Brushstrokes: Michael Matti and the Indiana Bicentennial Relay

By: Emily Lehner

Michael Matti is known nationally for his photography. He is a 2013 IWU graduate with a bachelor’s degree in Photography. Originally from Indonesia, he now lives in Seattle, Washington. He practices his 10497124_10204730686126949_2443053335294817858_ophotography full-time. Matti has shifted from commercial photography to weddings and now he shoots mainly adventure and travel photography.

“IWU helped me discover my passion for photography,” said Matti. He was completely new to photography when he entered the major, and settled on it after switching four times. Currently, he puts what he was taught to good use by capturing beautiful landscapes. He has an eye for sunsets, mountains, and forests. Matti has done work for Camelbak, The Outbound Collective, and many more companies. He keeps a blog on his website,, about his travels.

Matti believes the people in his major became some of his closest friends. “I had a great time at IWU. One of my biggest memories is all the hours spent in the dark room with my fellow Photography majors,” he stated.

Social media is one of Matti’s biggest platforms for sharing the Gospel. He typically shares his pictures along with Bible verses. He said, “You never know who is reading and this lets people know I am a Christian, which opens doors for when I travel with others.” One of Matti’s photographs of a classic Indiana sunset and cornfield was recently chosen to be shown on the Bicentennial stamp for the state of Indiana.

indiana-bicentennialThe Indiana Bicentennial Relay will travel across Indiana and the downtown Marion rally gathering will feature Michael Matti’s Bicentennial Stamp as the torch passes by along with music and speaker that feature the IWU Jazz Ensemble and Masters Praise. The rally will be held on September 28 throughout the afternoon.

The Bicentennial Relay will pass by the IWU Marion Campus (Adams Street) between 1:30 PM and 2:00 PM on Wednesday, September 28. Spectators should gather near the east entrance (Adams Street) as the procession passes by.


Written by Emily Lehner, a writer for the Alumni Center and a sophomore Writing major at IWU. She is active on the cross country and track teams. She is passionate about using her writing skills to share the good news of Christ with others and writes often on her personal blog at


Ali Wren – Influencing the Classroom and Eating World

Ali WrenBy: Emily Lehner


Alison Wren graduated from Indiana Wesleyan in 2007 with degrees in both Exceptional Needs Education and Elementary Education. However, there is truly no limit to her talents. In the midst of reaching the hearts and minds of her young students, Wren grasps the attention of a completely different group of individuals as well.

In her spare time, Wren keeps a website and blog ( documenting her experiences with food allergies and life in general. She shares of her journey in discovering her allergies of gluten and dairy. It took her over a two year span with many trials and errors to discover these allergies.” At first, I would let myself cheat every now and then, thinking maybe a bite of this ice cream or this and that. But then, I would feel terrible for days after. So, eventually I just decided that to feel my best, I have to cut these things out completely,” said Wren.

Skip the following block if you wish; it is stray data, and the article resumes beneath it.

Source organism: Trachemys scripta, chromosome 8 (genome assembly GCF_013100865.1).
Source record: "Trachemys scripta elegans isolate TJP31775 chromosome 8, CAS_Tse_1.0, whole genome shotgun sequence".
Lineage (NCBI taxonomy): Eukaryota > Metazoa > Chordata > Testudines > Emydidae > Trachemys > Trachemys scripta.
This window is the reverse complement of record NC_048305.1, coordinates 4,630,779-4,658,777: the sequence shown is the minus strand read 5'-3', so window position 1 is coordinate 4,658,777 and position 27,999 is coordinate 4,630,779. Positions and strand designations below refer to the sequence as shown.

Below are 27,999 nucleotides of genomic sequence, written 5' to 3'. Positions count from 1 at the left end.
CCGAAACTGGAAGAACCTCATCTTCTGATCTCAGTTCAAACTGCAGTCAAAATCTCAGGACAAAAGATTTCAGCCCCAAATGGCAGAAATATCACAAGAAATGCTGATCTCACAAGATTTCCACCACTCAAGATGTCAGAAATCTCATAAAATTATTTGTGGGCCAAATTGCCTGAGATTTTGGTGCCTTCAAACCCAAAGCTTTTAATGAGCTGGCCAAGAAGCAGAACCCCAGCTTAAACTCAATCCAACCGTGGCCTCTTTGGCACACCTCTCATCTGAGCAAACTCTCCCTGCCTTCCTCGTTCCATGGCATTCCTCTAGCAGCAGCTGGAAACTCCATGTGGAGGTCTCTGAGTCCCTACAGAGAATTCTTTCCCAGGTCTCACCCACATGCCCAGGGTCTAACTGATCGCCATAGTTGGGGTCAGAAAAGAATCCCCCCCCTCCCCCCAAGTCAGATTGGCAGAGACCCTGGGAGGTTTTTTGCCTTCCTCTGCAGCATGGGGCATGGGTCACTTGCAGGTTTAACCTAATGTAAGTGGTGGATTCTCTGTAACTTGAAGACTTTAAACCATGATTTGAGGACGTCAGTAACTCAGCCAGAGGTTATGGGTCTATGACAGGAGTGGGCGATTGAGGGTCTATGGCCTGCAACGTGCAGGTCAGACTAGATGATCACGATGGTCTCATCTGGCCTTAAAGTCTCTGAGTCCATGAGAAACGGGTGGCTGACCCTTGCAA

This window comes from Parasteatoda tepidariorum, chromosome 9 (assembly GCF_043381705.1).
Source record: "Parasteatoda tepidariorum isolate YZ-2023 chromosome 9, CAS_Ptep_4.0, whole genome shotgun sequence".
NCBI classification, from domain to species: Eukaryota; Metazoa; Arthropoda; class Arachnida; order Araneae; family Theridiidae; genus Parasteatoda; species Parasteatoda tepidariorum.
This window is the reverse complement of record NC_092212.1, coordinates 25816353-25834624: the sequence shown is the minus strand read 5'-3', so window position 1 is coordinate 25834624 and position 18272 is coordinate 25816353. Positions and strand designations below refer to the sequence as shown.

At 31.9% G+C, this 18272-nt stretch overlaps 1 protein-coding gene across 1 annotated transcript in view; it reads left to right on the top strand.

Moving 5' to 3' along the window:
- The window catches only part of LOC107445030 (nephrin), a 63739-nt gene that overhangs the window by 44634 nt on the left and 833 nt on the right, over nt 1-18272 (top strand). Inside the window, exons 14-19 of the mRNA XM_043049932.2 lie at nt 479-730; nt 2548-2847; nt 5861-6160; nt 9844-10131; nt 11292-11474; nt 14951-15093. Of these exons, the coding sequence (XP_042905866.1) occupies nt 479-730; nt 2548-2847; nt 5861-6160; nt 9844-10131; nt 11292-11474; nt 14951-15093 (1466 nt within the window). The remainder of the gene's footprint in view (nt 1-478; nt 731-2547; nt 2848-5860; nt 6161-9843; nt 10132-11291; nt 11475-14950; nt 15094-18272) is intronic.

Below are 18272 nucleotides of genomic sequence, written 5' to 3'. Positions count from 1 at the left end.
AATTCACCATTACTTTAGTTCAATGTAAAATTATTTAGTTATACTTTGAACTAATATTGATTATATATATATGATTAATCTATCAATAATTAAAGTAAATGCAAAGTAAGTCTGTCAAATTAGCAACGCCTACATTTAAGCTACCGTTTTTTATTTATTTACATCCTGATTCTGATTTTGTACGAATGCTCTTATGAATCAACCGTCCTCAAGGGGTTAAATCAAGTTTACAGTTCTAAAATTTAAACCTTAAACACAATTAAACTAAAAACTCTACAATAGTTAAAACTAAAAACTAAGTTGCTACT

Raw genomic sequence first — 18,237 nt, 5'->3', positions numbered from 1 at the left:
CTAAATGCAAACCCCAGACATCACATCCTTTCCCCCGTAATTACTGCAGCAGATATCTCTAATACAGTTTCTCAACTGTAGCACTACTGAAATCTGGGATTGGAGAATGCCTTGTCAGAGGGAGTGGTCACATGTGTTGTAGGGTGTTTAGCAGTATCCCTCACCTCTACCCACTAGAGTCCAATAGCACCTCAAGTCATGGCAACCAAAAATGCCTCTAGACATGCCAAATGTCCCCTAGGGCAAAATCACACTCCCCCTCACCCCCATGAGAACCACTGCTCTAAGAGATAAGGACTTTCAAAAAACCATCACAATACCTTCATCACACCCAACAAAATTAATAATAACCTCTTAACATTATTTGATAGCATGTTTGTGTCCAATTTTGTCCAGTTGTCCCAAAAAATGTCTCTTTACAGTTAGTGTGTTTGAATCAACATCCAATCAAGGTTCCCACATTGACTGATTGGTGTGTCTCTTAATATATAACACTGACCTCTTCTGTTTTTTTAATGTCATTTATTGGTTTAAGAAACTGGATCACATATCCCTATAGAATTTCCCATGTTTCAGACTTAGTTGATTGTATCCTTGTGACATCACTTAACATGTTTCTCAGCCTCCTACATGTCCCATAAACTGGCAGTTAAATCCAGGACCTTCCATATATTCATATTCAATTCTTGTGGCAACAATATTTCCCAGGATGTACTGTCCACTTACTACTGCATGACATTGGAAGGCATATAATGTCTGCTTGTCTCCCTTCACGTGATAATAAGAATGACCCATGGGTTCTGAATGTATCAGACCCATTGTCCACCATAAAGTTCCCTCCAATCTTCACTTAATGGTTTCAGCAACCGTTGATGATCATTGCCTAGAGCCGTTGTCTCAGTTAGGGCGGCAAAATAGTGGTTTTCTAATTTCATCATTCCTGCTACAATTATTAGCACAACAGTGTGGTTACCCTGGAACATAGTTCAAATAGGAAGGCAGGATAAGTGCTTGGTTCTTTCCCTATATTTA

Currently, Wren works alongside restaurants in the Indianapolis area to make their menus more applicable to those with food allergies. She covers topics on her blog that allow the reader to strive towards whole-hearted living. One of the majors topics Wren discusses is comparison. “When I was in college, I felt as if I was constantly comparing myself to others. After college, I realized that I could only do the best that I was able to. That has been life-changing for me,” she said. Wren has written an e-book available on Amazon called #InstaEnvy.

Wren believes that one of the best parts about her time at IWU was the community. She stated, “When my husband and I graduated, we had to be very intentional to find community. We realized that was because at IWU, our community was so close-knit.”

During her time at IWU, Wren believes she made some authentic friends. She said, “The professors invested in my life and taught me to do things with excellence. We were encouraged to accept the things God made to be our strengths.” She has taken the lessons she learned during her time at IWU and applied them to her current career.

Along with having a presence online, Wren reaches students’ hearts in the classroom as well. “Special Education gave me the ability to see all students. I could focus in on the students’ needs and gifts,” she stated. Now, however, Wren teaches a class of first graders for the first time since graduating. She believes God truly hand-picked her class for her this year. “Teaching is difficult, but so rewarding. And, the joy that comes from it is so worth it,” Wren said.

Wren acts as a good steward of what she has been given by making the most of her gifts and talents. She teaches at Forest Dale Elementary in Carmel, Indiana. You can find more about her here:


Written by Emily Lehner, a writer for the Alumni Center and a sophomore Writing major at IWU. She is active on the cross country and track teams. She is passionate about using her writing skills to share the good news of Christ with others and writes often on her personal blog at

Matt Shade- Influencing the Wellness World